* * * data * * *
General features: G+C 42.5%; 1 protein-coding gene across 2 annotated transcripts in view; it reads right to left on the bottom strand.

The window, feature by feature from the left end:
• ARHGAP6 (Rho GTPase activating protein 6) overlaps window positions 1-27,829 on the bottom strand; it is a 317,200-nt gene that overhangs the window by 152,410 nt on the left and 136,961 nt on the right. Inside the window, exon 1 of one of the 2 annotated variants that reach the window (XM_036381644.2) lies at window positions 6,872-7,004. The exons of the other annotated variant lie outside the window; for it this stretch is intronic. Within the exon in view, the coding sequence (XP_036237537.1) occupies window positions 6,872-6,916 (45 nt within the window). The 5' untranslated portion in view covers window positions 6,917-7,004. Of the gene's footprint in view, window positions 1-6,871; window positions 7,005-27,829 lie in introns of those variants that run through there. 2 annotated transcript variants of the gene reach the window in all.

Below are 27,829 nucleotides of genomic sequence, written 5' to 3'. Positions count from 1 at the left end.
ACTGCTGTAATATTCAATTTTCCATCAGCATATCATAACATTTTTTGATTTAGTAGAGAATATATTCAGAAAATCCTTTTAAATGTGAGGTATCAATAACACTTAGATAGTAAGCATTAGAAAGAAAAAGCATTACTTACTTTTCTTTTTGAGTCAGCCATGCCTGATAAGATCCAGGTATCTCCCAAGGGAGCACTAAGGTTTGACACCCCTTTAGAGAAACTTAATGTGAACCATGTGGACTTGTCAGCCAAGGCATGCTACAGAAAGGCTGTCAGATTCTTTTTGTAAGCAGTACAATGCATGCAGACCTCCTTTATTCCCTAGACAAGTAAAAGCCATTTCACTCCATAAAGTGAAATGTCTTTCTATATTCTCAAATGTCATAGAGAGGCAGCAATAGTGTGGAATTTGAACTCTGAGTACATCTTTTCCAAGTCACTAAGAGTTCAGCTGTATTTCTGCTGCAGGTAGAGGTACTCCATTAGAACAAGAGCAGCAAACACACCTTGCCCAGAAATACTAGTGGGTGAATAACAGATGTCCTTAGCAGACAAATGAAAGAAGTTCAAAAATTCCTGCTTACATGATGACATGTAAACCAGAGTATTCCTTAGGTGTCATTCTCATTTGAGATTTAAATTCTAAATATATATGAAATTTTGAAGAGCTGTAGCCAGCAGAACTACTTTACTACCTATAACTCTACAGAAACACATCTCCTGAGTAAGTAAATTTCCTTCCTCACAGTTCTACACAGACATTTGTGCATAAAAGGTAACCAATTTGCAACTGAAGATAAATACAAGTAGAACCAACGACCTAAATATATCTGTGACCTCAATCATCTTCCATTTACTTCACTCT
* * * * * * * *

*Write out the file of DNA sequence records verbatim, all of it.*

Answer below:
General features: G+C 42.5%; 1 protein-coding gene across 2 annotated transcripts in view; it reads right to left on the bottom strand.

The window, feature by feature from the left end:
• ARHGAP6 (Rho GTPase activating protein 6) overlaps window positions 1-27,829 on the bottom strand; it is a 317,200-nt gene that overhangs the window by 152,410 nt on the left and 136,961 nt on the right. Inside the window, exon 1 of one of the 2 annotated variants that reach the window (XM_036381644.2) lies at window positions 6,872-7,004. The exons of the other annotated variant lie outside the window; for it this stretch is intronic. Within the exon in view, the coding sequence (XP_036237537.1) occupies window positions 6,872-6,916 (45 nt within the window). The 5' untranslated portion in view covers window positions 6,917-7,004. Of the gene's footprint in view, window positions 1-6,871; window positions 7,005-27,829 lie in introns of those variants that run through there. 2 annotated transcript variants of the gene reach the window in all.

Below are 27,829 nucleotides of genomic sequence, written 5' to 3'. Positions count from 1 at the left end.
ACTGCTGTAATATTCAATTTTCCATCAGCATATCATAACATTTTTTGATTTAGTAGAGAATATATTCAGAAAATCCTTTTAAATGTGAGGTATCAATAACACTTAGATAGTAAGCATTAGAAAGAAAAAGCATTACTTACTTTTCTTTTTGAGTCAGCCATGCCTGATAAGATCCAGGTATCTCCCAAGGGAGCACTAAGGTTTGACACCCCTTTAGAGAAACTTAATGTGAACCATGTGGACTTGTCAGCCAAGGCATGCTACAGAAAGGCTGTCAGATTCTTTTTGTAAGCAGTACAATGCATGCAGACCTCCTTTATTCCCTAGACAAGTAAAAGCCATTTCACTCCATAAAGTGAAATGTCTTTCTATATTCTCAAATGTCATAGAGAGGCAGCAATAGTGTGGAATTTGAACTCTGAGTACATCTTTTCCAAGTCACTAAGAGTTCAGCTGTATTTCTGCTGCAGGTAGAGGTACTCCATTAGAACAAGAGCAGCAAACACACCTTGCCCAGAAATACTAGTGGGTGAATAACAGATGTCCTTAGCAGACAAATGAAAGAAGTTCAAAAATTCCTGCTTACATGATGACATGTAAACCAGAGTATTCCTTAGGTGTCATTCTCATTTGAGATTTAAATTCTAAATATATATGAAATTTTGAAGAGCTGTAGCCAGCAGAACTACTTTACTACCTATAACTCTACAGAAACACATCTCCTGAGTAAGTAAATTTCCTTCCTCACAGTTCTACACAGACATTTGTGCATAAAAGGTAACCAATTTGCAACTGAAGATAAATACAAGTAGAACCAACGACCTAAATATATCTGTGACCTCAATCATCTTCCATTTACTTCACTCT